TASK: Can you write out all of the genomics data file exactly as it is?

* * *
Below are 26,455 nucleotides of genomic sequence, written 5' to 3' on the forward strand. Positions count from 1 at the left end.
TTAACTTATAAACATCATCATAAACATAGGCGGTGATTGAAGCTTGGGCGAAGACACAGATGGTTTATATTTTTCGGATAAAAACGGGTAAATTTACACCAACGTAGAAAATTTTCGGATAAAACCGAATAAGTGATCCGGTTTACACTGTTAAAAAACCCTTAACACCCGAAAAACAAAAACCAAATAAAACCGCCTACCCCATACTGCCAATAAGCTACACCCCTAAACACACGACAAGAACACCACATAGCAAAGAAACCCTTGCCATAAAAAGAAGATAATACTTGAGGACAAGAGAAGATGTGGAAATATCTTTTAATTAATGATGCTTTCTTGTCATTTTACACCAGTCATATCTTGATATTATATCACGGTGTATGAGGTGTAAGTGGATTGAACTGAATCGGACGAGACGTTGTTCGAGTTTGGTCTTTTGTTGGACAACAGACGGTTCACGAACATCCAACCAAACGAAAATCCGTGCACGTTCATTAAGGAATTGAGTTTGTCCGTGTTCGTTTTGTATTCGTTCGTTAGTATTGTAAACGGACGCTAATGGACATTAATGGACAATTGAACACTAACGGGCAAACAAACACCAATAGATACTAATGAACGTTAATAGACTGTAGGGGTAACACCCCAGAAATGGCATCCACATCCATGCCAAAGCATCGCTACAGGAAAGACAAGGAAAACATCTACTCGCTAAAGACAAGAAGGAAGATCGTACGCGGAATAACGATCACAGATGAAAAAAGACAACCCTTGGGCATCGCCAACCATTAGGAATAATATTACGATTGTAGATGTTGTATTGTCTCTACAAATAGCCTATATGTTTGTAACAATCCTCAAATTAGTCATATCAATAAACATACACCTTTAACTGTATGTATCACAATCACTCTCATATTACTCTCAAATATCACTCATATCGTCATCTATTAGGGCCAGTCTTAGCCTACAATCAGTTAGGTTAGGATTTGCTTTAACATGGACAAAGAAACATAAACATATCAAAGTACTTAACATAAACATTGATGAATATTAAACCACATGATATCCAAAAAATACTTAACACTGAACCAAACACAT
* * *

Below are 26,455 nucleotides of genomic sequence, written 5' to 3' on the forward strand. Positions count from 1 at the left end.
TTAACTTATAAACATCATCATAAACATAGGCGGTGATTGAAGCTTGGGCGAAGACACAGATGGTTTATATTTTTCGGATAAAAACGGGTAAATTTACACCAACGTAGAAAATTTTCGGATAAAACCGAATAAGTGATCCGGTTTACACTGTTAAAAAACCCTTAACACCCGAAAAACAAAAACCAAATAAAACCGCCTACCCCATACTGCCAATAAGCTACACCCCTAAACACACGACAAGAACACCACATAGCAAAGAAACCCTTGCCATAAAAAGAAGATAATACTTGAGGACAAGAGAAGATGTGGAAATATCTTTTAATTAATGATGCTTTCTTGTCATTTTACACCAGTCATATCTTGATATTATATCACGGTGTATGAGGTGTAAGTGGATTGAACTGAATCGGACGAGACGTTGTTCGAGTTTGGTCTTTTGTTGGACAACAGACGGTTCACGAACATCCAACCAAACGAAAATCCGTGCACGTTCATTAAGGAATTGAGTTTGTCCGTGTTCGTTTTGTATTCGTTCGTTAGTATTGTAAACGGACGCTAATGGACATTAATGGACAATTGAACACTAACGGGCAAACAAACACCAATAGATACTAATGAACGTTAATAGACTGTAGGGGTAACACCCCAGAAATGGCATCCACATCCATGCCAAAGCATCGCTACAGGAAAGACAAGGAAAACATCTACTCGCTAAAGACAAGAAGGAAGATCGTACGCGGAATAACGATCACAGATGAAAAAAGACAACCCTTGGGCATCGCCAACCATTAGGAATAATATTACGATTGTAGATGTTGTATTGTCTCTACAAATAGCCTATATGTTTGTAACAATCCTCAAATTAGTCATATCAATAAACATACACCTTTAACTGTATGTATCACAATCACTCTCATATTACTCTCAAATATCACTCATATCGTCATCTATTAGGGCCAGTCTTAGCCTACAATCAGTTAGGTTAGGATTTGCTTTAACATGGACAAAGAAACATAAACATATCAAAGTACTTAACATAAACATTGATGAATATTAAACCACATGATATCCAAAAAATACTTAACACTGAACCAAACACAT